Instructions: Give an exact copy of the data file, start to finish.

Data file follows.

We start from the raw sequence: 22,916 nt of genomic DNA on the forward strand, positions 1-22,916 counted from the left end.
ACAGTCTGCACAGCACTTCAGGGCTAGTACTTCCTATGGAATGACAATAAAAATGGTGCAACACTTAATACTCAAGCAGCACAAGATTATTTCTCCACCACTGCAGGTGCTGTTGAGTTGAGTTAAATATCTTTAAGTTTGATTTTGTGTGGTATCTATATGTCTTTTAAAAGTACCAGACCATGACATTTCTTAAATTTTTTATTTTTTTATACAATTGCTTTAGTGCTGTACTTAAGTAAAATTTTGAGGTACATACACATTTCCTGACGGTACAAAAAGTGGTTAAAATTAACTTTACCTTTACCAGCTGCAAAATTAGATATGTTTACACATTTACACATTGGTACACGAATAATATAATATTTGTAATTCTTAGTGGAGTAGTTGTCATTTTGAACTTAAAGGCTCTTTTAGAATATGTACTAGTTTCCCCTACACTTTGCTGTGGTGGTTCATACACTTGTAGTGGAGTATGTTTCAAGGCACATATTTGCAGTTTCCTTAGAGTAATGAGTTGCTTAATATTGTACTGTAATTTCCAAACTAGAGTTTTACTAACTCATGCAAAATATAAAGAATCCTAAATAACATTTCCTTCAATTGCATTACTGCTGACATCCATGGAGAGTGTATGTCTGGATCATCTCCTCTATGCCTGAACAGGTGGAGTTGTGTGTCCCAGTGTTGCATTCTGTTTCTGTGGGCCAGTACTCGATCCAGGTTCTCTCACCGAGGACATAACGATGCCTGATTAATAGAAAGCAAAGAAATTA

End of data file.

We start from the raw sequence: 22,916 nt of genomic DNA on the forward strand, positions 1-22,916 counted from the left end.
ACAGTCTGCACAGCACTTCAGGGCTAGTACTTCCTATGGAATGACAATAAAAATGGTGCAACACTTAATACTCAAGCAGCACAAGATTATTTCTCCACCACTGCAGGTGCTGTTGAGTTGAGTTAAATATCTTTAAGTTTGATTTTGTGTGGTATCTATATGTCTTTTAAAAGTACCAGACCATGACATTTCTTAAATTTTTTATTTTTTTATACAATTGCTTTAGTGCTGTACTTAAGTAAAATTTTGAGGTACATACACATTTCCTGACGGTACAAAAAGTGGTTAAAATTAACTTTACCTTTACCAGCTGCAAAATTAGATATGTTTACACATTTACACATTGGTACACGAATAATATAATATTTGTAATTCTTAGTGGAGTAGTTGTCATTTTGAACTTAAAGGCTCTTTTAGAATATGTACTAGTTTCCCCTACACTTTGCTGTGGTGGTTCATACACTTGTAGTGGAGTATGTTTCAAGGCACATATTTGCAGTTTCCTTAGAGTAATGAGTTGCTTAATATTGTACTGTAATTTCCAAACTAGAGTTTTACTAACTCATGCAAAATATAAAGAATCCTAAATAACATTTCCTTCAATTGCATTACTGCTGACATCCATGGAGAGTGTATGTCTGGATCATCTCCTCTATGCCTGAACAGGTGGAGTTGTGTGTCCCAGTGTTGCATTCTGTTTCTGTGGGCCAGTACTCGATCCAGGTTCTCTCACCGAGGACATAACGATGCCTGATTAATAGAAAGCAAAGAAATTA